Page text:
Business system projects are challenging. Many organizations with experience in implementing business platforms can testify that these are complex projects to execute. Surveys also show that many organizations perceive their ERP project implementations as unsuccessful. By failures, we mean either that they became more expensive or took longer than planned or did not achieve the expected business improvements.
An ERP program creates a framework for controlling and coordinating the various parts that an ERP implementation usually involves. Program management creates better conditions for the ERP’s successful implementation than regular project management.
Digitalization has created a new paradigm in manufacturing—where factories are becoming more modern and sophisticated. The use of technologies such as IoT, robots, automation, sensors, advanced analytics, and artificial intelligence has revolutionized industrial-scale production, and its impact can be seen globally. Although the manufacturing industry aspires to setup near-total automated factories to achieve cost savings, it has raised concerns about eliminating human jobs. While there are significant deployment challenges, will digital technologies take control over the manufacturing assembly lines of futuristic factories? Or will it bring a paradigm shift where ‘human touch’ and ‘craftsmanship’ be dominant? Let us try to shed some light on the puzzle and look at the role of humans in shaping the next industrial revolution.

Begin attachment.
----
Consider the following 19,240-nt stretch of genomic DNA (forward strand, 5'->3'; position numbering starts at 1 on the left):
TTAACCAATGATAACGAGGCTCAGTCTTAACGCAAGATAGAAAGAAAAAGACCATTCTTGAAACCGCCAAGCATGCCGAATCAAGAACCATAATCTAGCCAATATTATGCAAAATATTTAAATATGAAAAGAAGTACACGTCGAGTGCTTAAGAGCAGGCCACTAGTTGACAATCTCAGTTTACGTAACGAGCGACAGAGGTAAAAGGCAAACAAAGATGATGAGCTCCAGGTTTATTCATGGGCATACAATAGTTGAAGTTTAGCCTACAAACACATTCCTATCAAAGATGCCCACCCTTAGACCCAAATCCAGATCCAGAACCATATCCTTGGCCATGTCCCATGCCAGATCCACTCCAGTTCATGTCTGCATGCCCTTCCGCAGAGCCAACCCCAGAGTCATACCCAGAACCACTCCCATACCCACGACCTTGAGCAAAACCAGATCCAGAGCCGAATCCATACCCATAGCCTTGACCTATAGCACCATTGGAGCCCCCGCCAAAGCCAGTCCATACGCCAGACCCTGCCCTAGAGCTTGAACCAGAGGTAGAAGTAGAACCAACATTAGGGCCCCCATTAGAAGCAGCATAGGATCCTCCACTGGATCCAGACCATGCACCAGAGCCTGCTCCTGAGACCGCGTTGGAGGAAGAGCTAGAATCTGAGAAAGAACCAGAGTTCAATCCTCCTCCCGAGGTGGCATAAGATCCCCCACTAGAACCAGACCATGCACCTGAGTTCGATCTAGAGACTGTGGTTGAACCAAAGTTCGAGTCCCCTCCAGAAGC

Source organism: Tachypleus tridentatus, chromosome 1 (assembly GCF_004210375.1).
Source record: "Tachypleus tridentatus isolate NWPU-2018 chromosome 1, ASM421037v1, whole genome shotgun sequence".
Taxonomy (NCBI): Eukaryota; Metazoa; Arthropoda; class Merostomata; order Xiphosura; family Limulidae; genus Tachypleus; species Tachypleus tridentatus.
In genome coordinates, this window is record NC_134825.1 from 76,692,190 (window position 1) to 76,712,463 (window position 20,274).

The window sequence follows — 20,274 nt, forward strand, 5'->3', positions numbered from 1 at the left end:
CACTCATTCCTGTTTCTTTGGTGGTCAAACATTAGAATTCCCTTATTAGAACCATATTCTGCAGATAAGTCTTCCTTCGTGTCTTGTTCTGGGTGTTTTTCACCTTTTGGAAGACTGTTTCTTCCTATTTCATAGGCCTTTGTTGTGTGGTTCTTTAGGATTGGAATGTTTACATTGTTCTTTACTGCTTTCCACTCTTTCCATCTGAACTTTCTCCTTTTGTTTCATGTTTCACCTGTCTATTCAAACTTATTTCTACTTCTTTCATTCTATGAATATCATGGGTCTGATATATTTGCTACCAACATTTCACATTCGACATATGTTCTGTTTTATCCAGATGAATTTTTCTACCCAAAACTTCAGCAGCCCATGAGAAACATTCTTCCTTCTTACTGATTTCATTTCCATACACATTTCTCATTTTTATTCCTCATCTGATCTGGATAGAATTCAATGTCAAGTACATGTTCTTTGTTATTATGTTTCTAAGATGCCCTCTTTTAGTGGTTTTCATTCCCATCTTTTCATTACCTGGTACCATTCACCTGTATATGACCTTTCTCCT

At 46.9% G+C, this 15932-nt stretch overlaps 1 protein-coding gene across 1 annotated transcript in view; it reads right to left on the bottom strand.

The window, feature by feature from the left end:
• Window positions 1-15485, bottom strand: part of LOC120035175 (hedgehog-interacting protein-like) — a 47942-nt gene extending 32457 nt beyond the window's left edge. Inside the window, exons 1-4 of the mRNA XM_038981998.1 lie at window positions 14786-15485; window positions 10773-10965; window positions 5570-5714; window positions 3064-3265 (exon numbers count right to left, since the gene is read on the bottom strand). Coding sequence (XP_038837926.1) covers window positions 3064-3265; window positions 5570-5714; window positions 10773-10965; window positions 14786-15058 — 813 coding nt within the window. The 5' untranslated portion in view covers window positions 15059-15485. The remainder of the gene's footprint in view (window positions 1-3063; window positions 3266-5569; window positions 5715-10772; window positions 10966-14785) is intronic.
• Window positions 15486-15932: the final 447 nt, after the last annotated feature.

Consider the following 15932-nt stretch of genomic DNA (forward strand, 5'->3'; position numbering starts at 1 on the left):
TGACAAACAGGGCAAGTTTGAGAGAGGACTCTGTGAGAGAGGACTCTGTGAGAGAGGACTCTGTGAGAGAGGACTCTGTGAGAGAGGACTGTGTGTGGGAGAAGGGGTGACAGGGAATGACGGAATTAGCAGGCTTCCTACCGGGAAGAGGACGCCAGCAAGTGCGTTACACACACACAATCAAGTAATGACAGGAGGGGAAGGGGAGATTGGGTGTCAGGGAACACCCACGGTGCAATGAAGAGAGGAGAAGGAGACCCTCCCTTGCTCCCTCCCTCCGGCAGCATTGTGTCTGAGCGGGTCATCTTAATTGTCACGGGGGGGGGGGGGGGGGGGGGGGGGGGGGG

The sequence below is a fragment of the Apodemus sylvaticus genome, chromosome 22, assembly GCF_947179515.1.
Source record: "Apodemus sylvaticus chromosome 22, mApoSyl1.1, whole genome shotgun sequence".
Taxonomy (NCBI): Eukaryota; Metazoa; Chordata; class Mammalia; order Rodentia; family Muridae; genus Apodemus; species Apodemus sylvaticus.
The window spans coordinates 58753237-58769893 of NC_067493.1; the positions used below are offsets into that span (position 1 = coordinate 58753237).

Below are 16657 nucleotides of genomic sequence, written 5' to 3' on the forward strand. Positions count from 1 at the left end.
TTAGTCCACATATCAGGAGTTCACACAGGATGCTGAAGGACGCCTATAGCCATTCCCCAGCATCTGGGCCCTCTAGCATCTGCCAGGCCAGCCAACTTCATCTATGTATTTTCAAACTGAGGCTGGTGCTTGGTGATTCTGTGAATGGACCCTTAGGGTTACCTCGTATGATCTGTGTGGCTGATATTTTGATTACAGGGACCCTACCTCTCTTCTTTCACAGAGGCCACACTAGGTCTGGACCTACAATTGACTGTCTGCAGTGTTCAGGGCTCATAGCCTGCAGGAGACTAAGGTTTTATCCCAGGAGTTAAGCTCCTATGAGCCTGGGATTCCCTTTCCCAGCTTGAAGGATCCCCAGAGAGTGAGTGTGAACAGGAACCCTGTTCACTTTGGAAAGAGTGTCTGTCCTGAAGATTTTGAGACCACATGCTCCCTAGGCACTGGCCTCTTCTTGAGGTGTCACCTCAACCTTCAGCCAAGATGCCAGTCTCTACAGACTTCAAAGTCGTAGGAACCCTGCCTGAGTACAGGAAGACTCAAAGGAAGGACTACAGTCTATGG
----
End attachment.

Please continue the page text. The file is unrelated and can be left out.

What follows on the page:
The world will never be the same as before COVID-19 paralyzed the world. In the future, we will talk about a before and an after corona. Many of the trends which were in their rising before the crisis have speeded up. And especially four megatrends have taken off. By Thomas Honoré, CEO & President, Columbus
When you want to make sure that you can deliver the right food product when consumers want it, you try to align distribution, production, procurement, and all other processes with that goal. Modern, powerful ERP and analytics can help you take the uncertainty out of demand planning and make the effort more efficient.
The leasing business volume is on the rise states the annual Global Leasing Report 2019 by the White Clarke Group and the World Leasing Yearbook. The report says that North America (the US, Canada, and Mexico), Europe, and Asia accounted for US$1,282.73bn (95%) of the global leasing business volume in 2017. It was increased by close to US$183bn from 2016 – a 16.6% growth. This North American marker is followed immediately by China (US$265.68bn), UK (US$92.45bn), Germany (US$78.32bn), Japan (US$60.47bn), and France (US$49.78bn). Other regions that have their share of the pie include Australia/New Zealand (US$31.5bn), South America (US$17bn), and Africa (US$5.7bn).1